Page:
Flais: The man, the myth, the legend

by Nikko Van Wyck

It was a bright and sunny afternoon, spring had just rolled around the corner and for the first time in a long while, the people of Bellingham had replaced their rain jackets and heavy boots with sun dresses and flip flops. Walking down Railroad, enjoying the sun on my face, I was mentally preparing myself for what would be my first ever interaction with Flais. I had listened to this man’s releases several times over the last few months, trying to figure out where the opulence came from, and I wasn’t quite sure if I was ready to meet him, let alone ask him intimate questions about his life.

I found myself alone in the corner of a dimly lit tiki bar, the only hint of the warmth outside coming from the cracks in the main entry way. The bar was empty and the drinks were stiff. I sat in silence as I waited for the man of “mulah” and mystery to show up. My eyes had adjusted to the dark, and when the front door opened, revealing a cascading wash of blindingly bright light, the first thing I could make out was the neon hair. Trim and proper, a perfectly cut bob with bangs, eyes behind sunglasses that didn’t come off the bridge of his nose as he walked into the room, I was finally face to face with the man known as Flais.

He ordered what was called a Painkiller, a large glass filled with tropical alcohol and topped off with an orange slice. “You want to try it?” he asked. I took a sip, and immediately the sweetness was overwhelming. For someone who sings about showering women and party goers with drinks, cocaine, and money, his benevolence was one of the first things to come through. He reached back for the drink reflexively, saying, “Let me know if you need anything.”

His backstory is complicated, and aside from a small blurb on his facebook page, not much is known about the man born in Calabasas, CA. What we do know is that he’s never one to turn away from the party. His music is a reflection of this, and I have frequently wondered if he records his songs while the party rages on in the background.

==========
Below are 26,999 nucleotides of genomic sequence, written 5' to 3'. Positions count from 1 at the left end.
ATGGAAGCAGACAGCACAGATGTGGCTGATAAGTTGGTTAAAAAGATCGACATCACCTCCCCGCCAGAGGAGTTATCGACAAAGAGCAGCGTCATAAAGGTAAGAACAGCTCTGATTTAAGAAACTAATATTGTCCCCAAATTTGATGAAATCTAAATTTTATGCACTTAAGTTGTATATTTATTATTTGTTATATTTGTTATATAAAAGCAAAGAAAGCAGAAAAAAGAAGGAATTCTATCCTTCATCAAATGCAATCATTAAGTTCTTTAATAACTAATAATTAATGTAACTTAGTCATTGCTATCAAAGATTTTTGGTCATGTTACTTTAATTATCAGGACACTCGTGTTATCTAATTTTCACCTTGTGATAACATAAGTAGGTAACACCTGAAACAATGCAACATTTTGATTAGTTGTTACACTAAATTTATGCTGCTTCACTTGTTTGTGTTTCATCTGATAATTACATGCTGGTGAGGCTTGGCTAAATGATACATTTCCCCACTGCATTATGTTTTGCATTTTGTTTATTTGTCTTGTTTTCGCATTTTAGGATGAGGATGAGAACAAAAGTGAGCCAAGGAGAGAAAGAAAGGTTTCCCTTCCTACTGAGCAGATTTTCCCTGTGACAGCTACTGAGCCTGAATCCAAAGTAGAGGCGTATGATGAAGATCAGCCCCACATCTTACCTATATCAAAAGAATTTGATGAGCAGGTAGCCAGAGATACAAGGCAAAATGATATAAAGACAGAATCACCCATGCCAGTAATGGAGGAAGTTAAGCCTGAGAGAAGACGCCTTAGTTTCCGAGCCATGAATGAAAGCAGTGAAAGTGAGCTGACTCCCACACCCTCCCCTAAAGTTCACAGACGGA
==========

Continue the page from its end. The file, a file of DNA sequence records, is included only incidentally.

When I ask about how long he’s been around, he casually throws out, “I’ve been around forever, since the gods. I’ve always been.” I quickly realize that without specifics, this man was going to be cryptic. I then ask, “When did you first arrive in Bellingham?”, hoping to get something a little less vague. “That was a few years ago, I spent most of my time in Calabasas, California, as well as some time in Milan. I found some trouble there, made my way here, and fell in love with this little… hamlet. It’s helping me come back to Earth a little.”

I ask him if Bellingham is quieter than his past life. For a moment he just stared ahead. He then looks off into the corner of the empty bar, and with a sigh, he says “Yeah…it is…” letting the words hang in the dark. After a few seconds he looks back at me and says, “Picture every 80s coke party you’ve ever thought of, and then go beyond your imagination. That was my life.”

Even though his face was masked behind bug eyed sunglasses and a wash of neon hair, I could tell, there was something pulling at his heart. “The music came after the coke parties, the music is free time, and reflective,” he says, knowing what I was about to ask. And I believe that quote to be very revealing of this mystery man. The party is work. The music is where the passion is. He looks back at me and as if on queue, he says, “You know what though? Bellingham does know how to party.” And with that, just as quickly as it had all started, he got up and walked away.